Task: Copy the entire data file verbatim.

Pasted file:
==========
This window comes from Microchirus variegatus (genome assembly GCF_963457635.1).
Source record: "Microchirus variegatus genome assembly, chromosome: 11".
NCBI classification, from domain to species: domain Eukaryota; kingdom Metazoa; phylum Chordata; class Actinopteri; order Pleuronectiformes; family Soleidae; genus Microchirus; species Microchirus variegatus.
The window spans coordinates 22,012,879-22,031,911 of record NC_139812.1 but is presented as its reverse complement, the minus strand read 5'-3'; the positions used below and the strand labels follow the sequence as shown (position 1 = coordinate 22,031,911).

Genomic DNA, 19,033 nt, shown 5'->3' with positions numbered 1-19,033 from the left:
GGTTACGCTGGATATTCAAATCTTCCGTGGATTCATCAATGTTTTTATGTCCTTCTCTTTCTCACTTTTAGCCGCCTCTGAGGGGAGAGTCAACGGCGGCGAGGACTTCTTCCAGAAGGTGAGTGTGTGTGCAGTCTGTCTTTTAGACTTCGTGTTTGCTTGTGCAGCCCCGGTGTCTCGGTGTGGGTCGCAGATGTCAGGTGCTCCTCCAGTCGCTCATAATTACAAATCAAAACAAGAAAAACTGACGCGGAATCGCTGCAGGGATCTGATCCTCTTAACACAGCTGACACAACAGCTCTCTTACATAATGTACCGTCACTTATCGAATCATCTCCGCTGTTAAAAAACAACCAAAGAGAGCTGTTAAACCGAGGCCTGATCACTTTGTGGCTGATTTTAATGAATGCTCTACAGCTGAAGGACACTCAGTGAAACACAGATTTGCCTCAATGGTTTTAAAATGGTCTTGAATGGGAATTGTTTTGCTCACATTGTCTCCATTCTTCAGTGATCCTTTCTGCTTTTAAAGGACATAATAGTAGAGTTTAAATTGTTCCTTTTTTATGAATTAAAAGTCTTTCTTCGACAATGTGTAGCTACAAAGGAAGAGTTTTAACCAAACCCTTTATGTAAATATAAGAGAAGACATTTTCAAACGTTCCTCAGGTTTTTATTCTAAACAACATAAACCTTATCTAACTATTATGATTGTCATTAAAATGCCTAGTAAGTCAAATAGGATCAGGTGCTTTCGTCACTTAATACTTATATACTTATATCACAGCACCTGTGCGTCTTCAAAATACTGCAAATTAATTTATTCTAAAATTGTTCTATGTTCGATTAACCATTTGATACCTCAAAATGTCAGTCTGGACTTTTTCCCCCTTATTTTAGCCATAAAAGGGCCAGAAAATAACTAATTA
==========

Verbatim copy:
This window comes from Microchirus variegatus (genome assembly GCF_963457635.1).
Source record: "Microchirus variegatus genome assembly, chromosome: 11".
NCBI classification, from domain to species: domain Eukaryota; kingdom Metazoa; phylum Chordata; class Actinopteri; order Pleuronectiformes; family Soleidae; genus Microchirus; species Microchirus variegatus.
The window spans coordinates 22,012,879-22,031,911 of record NC_139812.1 but is presented as its reverse complement, the minus strand read 5'-3'; the positions used below and the strand labels follow the sequence as shown (position 1 = coordinate 22,031,911).

Genomic DNA, 19,033 nt, shown 5'->3' with positions numbered 1-19,033 from the left:
GGTTACGCTGGATATTCAAATCTTCCGTGGATTCATCAATGTTTTTATGTCCTTCTCTTTCTCACTTTTAGCCGCCTCTGAGGGGAGAGTCAACGGCGGCGAGGACTTCTTCCAGAAGGTGAGTGTGTGTGCAGTCTGTCTTTTAGACTTCGTGTTTGCTTGTGCAGCCCCGGTGTCTCGGTGTGGGTCGCAGATGTCAGGTGCTCCTCCAGTCGCTCATAATTACAAATCAAAACAAGAAAAACTGACGCGGAATCGCTGCAGGGATCTGATCCTCTTAACACAGCTGACACAACAGCTCTCTTACATAATGTACCGTCACTTATCGAATCATCTCCGCTGTTAAAAAACAACCAAAGAGAGCTGTTAAACCGAGGCCTGATCACTTTGTGGCTGATTTTAATGAATGCTCTACAGCTGAAGGACACTCAGTGAAACACAGATTTGCCTCAATGGTTTTAAAATGGTCTTGAATGGGAATTGTTTTGCTCACATTGTCTCCATTCTTCAGTGATCCTTTCTGCTTTTAAAGGACATAATAGTAGAGTTTAAATTGTTCCTTTTTTATGAATTAAAAGTCTTTCTTCGACAATGTGTAGCTACAAAGGAAGAGTTTTAACCAAACCCTTTATGTAAATATAAGAGAAGACATTTTCAAACGTTCCTCAGGTTTTTATTCTAAACAACATAAACCTTATCTAACTATTATGATTGTCATTAAAATGCCTAGTAAGTCAAATAGGATCAGGTGCTTTCGTCACTTAATACTTATATACTTATATCACAGCACCTGTGCGTCTTCAAAATACTGCAAATTAATTTATTCTAAAATTGTTCTATGTTCGATTAACCATTTGATACCTCAAAATGTCAGTCTGGACTTTTTCCCCCTTATTTTAGCCATAAAAGGGCCAGAAAATAACTAATTA